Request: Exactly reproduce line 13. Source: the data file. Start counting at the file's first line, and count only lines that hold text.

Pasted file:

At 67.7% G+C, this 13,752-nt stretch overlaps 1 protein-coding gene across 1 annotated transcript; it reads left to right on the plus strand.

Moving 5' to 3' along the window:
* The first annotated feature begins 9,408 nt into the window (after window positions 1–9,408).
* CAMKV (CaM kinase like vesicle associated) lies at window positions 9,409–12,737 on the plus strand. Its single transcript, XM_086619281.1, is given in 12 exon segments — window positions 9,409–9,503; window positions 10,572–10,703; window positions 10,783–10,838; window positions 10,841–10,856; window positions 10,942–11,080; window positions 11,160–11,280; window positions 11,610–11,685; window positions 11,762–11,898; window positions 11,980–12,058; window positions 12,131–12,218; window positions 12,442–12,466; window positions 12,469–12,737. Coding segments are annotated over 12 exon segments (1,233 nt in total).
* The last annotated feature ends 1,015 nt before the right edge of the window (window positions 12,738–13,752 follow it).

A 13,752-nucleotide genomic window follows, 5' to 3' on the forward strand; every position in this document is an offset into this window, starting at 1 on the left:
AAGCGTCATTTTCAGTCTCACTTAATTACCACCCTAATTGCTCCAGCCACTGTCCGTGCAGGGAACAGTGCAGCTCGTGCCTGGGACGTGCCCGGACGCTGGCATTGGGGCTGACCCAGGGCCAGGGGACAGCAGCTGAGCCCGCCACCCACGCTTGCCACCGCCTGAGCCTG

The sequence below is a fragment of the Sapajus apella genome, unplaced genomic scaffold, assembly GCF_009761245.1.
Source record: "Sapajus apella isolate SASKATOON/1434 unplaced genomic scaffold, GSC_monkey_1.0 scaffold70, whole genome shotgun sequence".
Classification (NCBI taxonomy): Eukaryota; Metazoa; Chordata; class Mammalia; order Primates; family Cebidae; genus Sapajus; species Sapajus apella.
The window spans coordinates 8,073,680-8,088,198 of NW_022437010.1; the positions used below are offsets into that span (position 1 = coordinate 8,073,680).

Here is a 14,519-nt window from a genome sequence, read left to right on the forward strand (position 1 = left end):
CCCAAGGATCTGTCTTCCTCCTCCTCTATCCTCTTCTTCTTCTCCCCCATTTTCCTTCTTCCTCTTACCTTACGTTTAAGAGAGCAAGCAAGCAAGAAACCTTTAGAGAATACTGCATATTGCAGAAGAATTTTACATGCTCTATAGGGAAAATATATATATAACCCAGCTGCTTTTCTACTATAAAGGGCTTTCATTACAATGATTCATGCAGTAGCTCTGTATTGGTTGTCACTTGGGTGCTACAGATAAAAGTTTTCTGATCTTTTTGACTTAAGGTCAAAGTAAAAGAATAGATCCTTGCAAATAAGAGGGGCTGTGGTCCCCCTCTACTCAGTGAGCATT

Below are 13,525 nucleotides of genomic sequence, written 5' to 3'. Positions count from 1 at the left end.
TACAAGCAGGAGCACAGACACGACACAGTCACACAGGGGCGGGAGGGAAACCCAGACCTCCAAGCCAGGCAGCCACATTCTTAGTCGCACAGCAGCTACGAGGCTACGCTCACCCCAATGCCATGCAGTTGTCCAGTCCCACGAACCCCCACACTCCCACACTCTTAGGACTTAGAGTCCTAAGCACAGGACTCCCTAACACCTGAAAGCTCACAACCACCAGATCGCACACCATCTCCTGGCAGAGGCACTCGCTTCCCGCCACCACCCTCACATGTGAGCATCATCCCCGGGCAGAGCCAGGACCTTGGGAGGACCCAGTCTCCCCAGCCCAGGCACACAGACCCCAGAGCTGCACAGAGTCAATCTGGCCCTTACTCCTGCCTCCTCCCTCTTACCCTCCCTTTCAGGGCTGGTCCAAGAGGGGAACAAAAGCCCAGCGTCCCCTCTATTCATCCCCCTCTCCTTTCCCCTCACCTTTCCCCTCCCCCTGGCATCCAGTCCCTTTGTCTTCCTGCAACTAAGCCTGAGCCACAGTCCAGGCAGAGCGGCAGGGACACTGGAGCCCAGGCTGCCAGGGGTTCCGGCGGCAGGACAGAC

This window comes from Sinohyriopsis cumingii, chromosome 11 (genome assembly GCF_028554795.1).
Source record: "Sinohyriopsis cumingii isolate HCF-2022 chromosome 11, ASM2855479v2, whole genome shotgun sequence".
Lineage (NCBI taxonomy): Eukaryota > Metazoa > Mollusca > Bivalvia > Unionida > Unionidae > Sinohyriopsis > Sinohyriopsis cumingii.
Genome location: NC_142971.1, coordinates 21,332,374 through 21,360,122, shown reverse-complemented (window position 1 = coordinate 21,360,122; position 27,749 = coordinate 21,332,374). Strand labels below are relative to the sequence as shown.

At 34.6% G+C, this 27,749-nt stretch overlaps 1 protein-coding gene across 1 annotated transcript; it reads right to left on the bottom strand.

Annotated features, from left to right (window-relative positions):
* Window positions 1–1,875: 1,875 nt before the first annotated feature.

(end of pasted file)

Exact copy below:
CCCAAGGATCTGTCTTCCTCCTCCTCTATCCTCTTCTTCTTCTCCCCCATTTTCCTTCTTCCTCTTACCTTACGTTTAAGAGAGCAAGCAAGCAAGAAACCTTTAGAGAATACTGCATATTGCAGAAGAATTTTACATGCTCTATAGGGAAAATATATATATAACCCAGCTGCTTTTCTACTATAAAGGGCTTTCATTACAATGATTCATGCAGTAGCTCTGTATTGGTTGTCACTTGGGTGCTACAGATAAAAGTTTTCTGATCTTTTTGACTTAAGGTCAAAGTAAAAGAATAGATCCTTGCAAATAAGAGGGGCTGTGGTCCCCCTCTACTCAGTGAGCATT